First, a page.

Do your market research thoroughly beforehand, learn the language and, above all, have patience, if you are thinking of setting up your business in Myanmar, says chartered accountant Kim Chawsu, founder and managing partner in Katalysts Investment Group (KIG) in Yangon.
She should know. She moved back to the country of her birth in January 2014, after nearly 30 years in Africa, New Zealand and the UK, headhunted by KBZ Group, one of Myanmar’s largest family-owned conglomerates with interests ranging from banking to airlines to mining. She spent two years as head of transformations and head of international banking for KBZ Bank before being promoted to group CFO.
But really what Chawsu wanted to do was set up her own business to take advantage of the increasing interest in Myanmar’s fledgling markets. She wanted to use her business experience to help domestic companies change their culture and improve their profitability, and to guide foreign companies through the complexities of doing business in the country. So in October last year, she to set up Katalysts, which provides strategic and management consulting services. “We provide tailored financial solutions to meet the funding needs of individual clients across all the sectors,” she says.
Chawsu was born and brought up in Myanmar until 1987 when her parents decided to leave “to give my sister and me a better education – they were both educated in the UK and they valued what a good education can do for one’s life”.
In fact, it turned out to be a far wider education than just schooling offered. “I had a wonderful childhood in Africa. I finished my primary school education in Zimbabwe which was then an amazing country for a child to grow up in, surrounded by nature. Then we moved to Botswana where I finished high school. University was in New Zealand where I qualified as a chartered accountant with the Institute of Chartered Accountants New Zealand [now part of CA ANZ since the merger with its sister body in Australia in December 2014].”
As a graduate, chartered accountancy was not on her radar – indeed she describes herself as an “accidental accountant”. “I never planned to become an accountant but the summer after finishing my BCom, majoring in finance and economics, it was difficult to find a job in Auckland. There did seem to be more roles for accountants, though, so at the urging of my wise mother, I decided to return to university to take a graduate diploma in commerce, majoring in accounting.” The rest, of course, is history.
Her first job after qualifying was as a graduate accountant with Cadbury and her second at Audit New Zealand, part of the Office of the Auditor General. “I enjoyed interacting with clients and learning about new businesses which spanned across sectors was extremely interesting for me.
“When I was in charge of audits, the essentials of time management, managing teams, relationship building with clients and multitasking became transferrable skills which in my opinion are useful for life. I am grateful to ICANZ for instilling professionalism and ethics in me which I still use today.”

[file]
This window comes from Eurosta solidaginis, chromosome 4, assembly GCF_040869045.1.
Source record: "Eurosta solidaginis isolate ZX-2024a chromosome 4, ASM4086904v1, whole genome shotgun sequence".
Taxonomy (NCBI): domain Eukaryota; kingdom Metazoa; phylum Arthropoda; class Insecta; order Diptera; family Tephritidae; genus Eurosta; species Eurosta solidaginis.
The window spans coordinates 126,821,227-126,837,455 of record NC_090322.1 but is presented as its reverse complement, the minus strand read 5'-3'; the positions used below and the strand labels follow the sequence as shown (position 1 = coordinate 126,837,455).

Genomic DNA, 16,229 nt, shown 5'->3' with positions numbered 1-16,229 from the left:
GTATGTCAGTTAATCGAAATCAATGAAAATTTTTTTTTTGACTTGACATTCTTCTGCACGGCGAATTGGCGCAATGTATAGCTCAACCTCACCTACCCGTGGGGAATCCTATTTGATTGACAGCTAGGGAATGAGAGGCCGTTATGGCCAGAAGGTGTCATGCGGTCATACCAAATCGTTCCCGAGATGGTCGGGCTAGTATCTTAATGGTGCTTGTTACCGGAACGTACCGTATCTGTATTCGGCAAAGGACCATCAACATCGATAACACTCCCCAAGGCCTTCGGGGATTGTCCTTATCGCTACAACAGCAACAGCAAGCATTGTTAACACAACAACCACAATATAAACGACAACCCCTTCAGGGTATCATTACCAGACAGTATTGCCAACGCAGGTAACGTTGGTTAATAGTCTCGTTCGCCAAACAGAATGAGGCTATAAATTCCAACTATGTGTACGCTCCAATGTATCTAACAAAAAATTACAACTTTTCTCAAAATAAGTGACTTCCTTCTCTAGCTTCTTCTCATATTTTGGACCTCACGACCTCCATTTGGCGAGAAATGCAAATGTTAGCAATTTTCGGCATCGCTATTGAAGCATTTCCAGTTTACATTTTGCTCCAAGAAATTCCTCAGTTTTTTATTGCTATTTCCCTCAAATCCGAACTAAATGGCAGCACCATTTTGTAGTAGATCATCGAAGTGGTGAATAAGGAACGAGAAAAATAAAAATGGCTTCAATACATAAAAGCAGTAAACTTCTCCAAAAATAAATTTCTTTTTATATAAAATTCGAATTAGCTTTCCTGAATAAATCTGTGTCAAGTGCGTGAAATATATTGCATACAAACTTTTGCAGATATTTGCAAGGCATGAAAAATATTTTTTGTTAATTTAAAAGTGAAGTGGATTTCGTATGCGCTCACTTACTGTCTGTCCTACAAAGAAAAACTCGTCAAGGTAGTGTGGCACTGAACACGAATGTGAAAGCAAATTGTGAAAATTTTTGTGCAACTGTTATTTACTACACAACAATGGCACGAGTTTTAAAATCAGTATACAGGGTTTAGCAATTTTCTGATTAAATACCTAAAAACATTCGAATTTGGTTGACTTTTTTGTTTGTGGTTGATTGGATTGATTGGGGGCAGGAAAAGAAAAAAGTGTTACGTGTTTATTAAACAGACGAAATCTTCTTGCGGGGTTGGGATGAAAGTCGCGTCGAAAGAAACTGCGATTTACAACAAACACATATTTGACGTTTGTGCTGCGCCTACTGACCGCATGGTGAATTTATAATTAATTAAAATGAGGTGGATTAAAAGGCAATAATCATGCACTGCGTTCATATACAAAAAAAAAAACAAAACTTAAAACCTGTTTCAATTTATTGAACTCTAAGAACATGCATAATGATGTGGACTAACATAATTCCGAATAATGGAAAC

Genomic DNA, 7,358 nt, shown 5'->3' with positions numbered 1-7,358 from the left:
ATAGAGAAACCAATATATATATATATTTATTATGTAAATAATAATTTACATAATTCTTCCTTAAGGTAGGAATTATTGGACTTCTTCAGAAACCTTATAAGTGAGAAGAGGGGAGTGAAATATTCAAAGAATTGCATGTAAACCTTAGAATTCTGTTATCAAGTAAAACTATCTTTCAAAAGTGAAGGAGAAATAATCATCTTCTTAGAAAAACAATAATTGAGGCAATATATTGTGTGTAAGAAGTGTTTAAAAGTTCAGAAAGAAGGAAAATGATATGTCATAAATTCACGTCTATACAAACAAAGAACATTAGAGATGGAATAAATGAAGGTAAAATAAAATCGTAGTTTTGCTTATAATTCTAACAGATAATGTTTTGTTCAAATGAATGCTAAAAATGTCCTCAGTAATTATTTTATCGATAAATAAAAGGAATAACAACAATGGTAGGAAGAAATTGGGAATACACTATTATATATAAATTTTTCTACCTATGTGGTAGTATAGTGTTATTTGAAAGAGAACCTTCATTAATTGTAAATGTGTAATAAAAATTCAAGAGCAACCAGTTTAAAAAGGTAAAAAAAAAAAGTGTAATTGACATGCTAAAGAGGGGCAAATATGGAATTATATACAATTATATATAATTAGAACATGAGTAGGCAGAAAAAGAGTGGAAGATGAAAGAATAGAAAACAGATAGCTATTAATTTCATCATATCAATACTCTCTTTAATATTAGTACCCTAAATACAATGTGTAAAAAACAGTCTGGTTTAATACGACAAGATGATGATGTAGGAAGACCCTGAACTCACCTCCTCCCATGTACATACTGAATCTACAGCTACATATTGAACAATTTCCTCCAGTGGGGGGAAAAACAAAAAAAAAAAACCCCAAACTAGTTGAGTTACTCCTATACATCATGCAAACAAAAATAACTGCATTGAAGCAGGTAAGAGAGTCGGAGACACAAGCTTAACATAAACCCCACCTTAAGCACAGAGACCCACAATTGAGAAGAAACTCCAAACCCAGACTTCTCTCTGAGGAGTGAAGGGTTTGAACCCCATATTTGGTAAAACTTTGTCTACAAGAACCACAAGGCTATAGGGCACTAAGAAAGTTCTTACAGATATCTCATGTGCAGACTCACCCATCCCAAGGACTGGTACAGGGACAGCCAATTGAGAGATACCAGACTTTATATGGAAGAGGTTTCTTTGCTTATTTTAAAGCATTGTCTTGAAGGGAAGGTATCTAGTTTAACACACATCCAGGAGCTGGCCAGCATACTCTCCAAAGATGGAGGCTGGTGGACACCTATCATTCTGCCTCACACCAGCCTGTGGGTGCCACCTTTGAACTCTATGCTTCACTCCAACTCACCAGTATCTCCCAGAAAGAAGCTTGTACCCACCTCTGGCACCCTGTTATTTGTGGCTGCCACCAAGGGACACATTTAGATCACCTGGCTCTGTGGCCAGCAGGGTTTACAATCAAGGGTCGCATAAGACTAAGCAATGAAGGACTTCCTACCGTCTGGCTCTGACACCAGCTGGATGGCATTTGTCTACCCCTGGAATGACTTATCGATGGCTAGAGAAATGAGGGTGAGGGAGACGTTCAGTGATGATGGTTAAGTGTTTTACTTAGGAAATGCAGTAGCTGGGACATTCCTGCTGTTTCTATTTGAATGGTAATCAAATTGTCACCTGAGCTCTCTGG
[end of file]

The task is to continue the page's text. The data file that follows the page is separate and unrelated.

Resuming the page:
Her next move took her to London “to learn from the best financial institutions in the banking world”. “I planned to be away for three years but ended up staying nearly 10,” she says. During that time she worked in some of the world’s leading retail and investment banks, including Goldman Sachs, HSBC, Deutsche and Citi. She also joined ICAEW as a reciprocal member and is proud of her links to the UK body.
“My expertise had been back office operations, which really fitted in well with my past work experience, from performance management regulatory reporting transformations, process migrations, setting up management reporting systems.”
Coming back to Myanmar must have been a culture shock. The country was just beginning to open up after 60 years of military rule and global isolation. But, she says, the pace of change has accelerated and the problems that she faced both on the living and working fronts are being overcome.
“Myanmar is becoming more cosmopolitan with new bars and restaurants opening every month. When I arrived, I remember making a shopping list of things I needed to buy when I was away on trips outside Myanmar. I don’t need to do that anymore.”
However, she warns, for expats the cost of living is quite high, especially property rentals and private school fees. “Good healthcare is still a work in progress and a lot of locals and foreigners go to neighbouring Thailand and Singapore for medical check-ups and operations.”
For businesses, life is getting easier too. The government is beginning to tackle outdated legislation which is holding both local and foreign companies back. Last year the Myanmar Investment Law received a major overhaul and the Company Law, which dates back to 1904, is currently being revised to make it fit for 21st century purpose.
“Capacity building remains an issue,” Chawsu says, “as the local workforce still needs to be shown best practice in processes and procedures. Companies must be mindful that their staff will need not only to be trained in the right skills but will expect a lot of coaching on the job.
“From my experience, it’s essential to help develop self-confidence so that staff can take responsibility and own their own jobs.
“Without a doubt though,” she adds, “if one would like to be part of the transformation of what is the last frontier market, then Myanmar is the place to be.”